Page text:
New Military Equipment Revealed At WWII Parade

New Military Equipment Revealed At WWII ParadeNew military equipment was revealed during the September 3 military parade commemorating 70 years since the “victories of the Chinese People’s War of Resistance Against Japan and the World War against Fascism”. Chairman Xi Jinping, wife Peng Liyuan and various esteemed guests watched proceedings at Tiananmen Square, which saw over 500 pieces of military equipment and 200 aircraft on show, 84% for the first time, as well as displays from 10,000+ troops. China’s new missile “Dongfeng-21D”, nicknamed the “aircraft carrier killer”, also made its first appearance. The occasion made many netizens proud.

Source:
qq

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  • Amused

    They should at least try this missile out before declaring it works one would think. I happen to know the location of an old beater carrier that can’t be used for anything more than hauling garbage AND which could be easily re-purposed for some live fire testing if they’re interested…

    • guest

      Yes, I keep on thinking that, does it work when its needed to. With the USA making advancements in laser weapons, in five or so years it could the carrier killer missile could be outdated. But the chances are a carrier couldn’t face a barrage of them or one carrying a nuclear payload, if it was able to.

      • David

        Carriers are protected by destroyers and guided missile cruisers. They carry the Phalanx anti-missile system as well as other long range anti-missile systems. I am nto saying the Dongfeng would not reach the target, but it would have to be very good to do so and I don’t think Chinese missile technology is more advanced than the Russians, Germans or British (which is what we test it against).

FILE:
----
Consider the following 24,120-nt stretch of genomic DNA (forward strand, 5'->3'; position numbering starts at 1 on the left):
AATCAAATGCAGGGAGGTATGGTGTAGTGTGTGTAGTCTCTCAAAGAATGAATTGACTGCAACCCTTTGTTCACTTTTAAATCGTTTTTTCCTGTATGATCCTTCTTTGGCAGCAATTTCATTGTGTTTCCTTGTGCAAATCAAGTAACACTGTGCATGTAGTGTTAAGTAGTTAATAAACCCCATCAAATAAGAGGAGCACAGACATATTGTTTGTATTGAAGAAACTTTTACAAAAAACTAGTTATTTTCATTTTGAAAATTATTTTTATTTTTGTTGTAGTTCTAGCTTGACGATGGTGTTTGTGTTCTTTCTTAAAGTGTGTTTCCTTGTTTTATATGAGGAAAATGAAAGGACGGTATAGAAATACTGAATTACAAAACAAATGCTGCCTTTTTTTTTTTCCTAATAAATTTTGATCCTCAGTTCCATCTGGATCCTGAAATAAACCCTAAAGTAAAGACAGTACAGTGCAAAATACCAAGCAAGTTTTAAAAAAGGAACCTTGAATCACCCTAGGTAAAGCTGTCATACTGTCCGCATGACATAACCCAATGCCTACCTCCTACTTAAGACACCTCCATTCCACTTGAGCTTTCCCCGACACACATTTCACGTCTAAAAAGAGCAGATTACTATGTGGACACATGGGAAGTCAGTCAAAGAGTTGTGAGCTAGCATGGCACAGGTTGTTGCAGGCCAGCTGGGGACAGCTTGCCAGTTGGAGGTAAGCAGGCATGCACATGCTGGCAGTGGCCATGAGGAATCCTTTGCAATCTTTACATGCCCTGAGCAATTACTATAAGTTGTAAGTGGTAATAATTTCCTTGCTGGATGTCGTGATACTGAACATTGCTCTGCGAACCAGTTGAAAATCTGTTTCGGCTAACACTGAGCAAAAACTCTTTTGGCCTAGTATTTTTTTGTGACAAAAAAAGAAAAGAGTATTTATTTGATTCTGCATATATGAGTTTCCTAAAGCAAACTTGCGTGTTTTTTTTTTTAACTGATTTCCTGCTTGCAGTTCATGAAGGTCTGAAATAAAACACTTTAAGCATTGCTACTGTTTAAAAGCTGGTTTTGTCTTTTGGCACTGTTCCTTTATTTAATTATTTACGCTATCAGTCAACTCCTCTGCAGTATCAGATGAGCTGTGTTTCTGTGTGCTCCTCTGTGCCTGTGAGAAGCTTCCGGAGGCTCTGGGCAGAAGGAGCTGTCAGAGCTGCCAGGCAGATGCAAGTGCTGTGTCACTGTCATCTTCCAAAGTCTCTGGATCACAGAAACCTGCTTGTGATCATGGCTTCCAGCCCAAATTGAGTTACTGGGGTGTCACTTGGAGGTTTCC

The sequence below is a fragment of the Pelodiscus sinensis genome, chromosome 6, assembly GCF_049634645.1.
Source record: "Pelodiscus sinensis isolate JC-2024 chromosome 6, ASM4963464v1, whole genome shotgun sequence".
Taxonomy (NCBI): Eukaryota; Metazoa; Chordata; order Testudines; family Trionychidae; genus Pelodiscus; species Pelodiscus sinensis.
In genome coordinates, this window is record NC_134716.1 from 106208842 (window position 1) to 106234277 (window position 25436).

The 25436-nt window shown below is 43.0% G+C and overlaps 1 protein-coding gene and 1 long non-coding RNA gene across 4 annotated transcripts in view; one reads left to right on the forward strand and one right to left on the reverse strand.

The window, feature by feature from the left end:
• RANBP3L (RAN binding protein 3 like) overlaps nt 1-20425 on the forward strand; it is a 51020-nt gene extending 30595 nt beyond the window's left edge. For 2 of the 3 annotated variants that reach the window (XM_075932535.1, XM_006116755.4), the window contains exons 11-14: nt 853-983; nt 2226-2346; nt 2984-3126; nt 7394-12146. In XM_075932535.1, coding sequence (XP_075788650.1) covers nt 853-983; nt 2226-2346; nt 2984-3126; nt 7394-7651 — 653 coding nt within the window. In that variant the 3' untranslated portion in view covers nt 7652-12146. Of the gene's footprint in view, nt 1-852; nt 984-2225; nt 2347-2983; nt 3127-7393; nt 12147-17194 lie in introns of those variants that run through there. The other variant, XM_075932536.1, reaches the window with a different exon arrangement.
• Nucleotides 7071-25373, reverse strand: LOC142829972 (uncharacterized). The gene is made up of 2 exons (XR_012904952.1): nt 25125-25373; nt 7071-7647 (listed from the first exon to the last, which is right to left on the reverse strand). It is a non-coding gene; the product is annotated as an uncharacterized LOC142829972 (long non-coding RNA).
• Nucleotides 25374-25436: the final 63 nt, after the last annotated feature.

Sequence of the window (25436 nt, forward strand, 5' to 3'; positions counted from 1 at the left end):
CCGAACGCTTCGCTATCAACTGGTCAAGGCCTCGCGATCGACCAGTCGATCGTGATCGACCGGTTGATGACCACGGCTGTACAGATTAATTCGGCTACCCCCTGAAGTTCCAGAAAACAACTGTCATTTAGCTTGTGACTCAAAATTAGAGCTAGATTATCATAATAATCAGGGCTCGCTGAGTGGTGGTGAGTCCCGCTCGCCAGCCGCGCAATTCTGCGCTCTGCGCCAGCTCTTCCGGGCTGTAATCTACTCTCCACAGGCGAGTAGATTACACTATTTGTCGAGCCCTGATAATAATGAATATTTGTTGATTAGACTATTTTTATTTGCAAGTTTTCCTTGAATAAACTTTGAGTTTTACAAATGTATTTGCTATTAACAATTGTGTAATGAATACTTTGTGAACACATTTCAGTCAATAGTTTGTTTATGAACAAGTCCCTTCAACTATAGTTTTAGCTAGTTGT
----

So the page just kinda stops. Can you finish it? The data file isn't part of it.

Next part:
• Foreign Devil

    Does the US have a military pageantry show and tell parade like this or do they prefer to keep their arsenal secret?

    • Alex Dương

      There’s no parade like this, but the arsenal isn’t 100% secret either.

    • mr.wiener

      That’s what discovery channel is for.

      • jaded

        There’s actually still life on this board eh? Thought the baby went out with the bathwater at the beginning of the year with this site

    • Jahar

      I’m sure they keep their top tech classified.

    • vonskippy

      @ Foreign Devil – Yes, it’s called the Middle East.

    • David

      They often participate in air and water shows (as do most western countries) but the premier show for military technology is in Paris. While only the most advanced stuff is kept under wraps. all technology that is used on the forward lines and in combat is pretty well known to any enemies we have (and our friends).

  • Zebadee

    Chinese military equipment is still about 30-35 years behind the United States and apart from the motor vehicle parts that are made by manufacturers in Europe, the “made in China” parts keep breaking down.
    And, a parade is an easy way to show how practiced and disciplined China’s military personnel are, but in reality, they are toy soldiers and would all die within half-an-hour in the event of a real war. Most of them would stand around looking bewildered without a clue until orders are issued after lunch.
    China’s military strategy still works on the premise that any foreign force will conduct a land invasion. But why would it? The whole of China’s military complex can be destroyed without one single foreign solider ever setting foot into the country. Any missile fired from China would be destroyed while still over Chinese air space. And China does not have the capacity to conduct any naval battles should it be stupid enough to think it can take the fight to the enemy. The United States has the support of most Asian nations who would rally together in the event of any conflict to send the Chinese navy to the bottom of the ocean. How successful would that dumb and heavy “carrier killer missile” be then?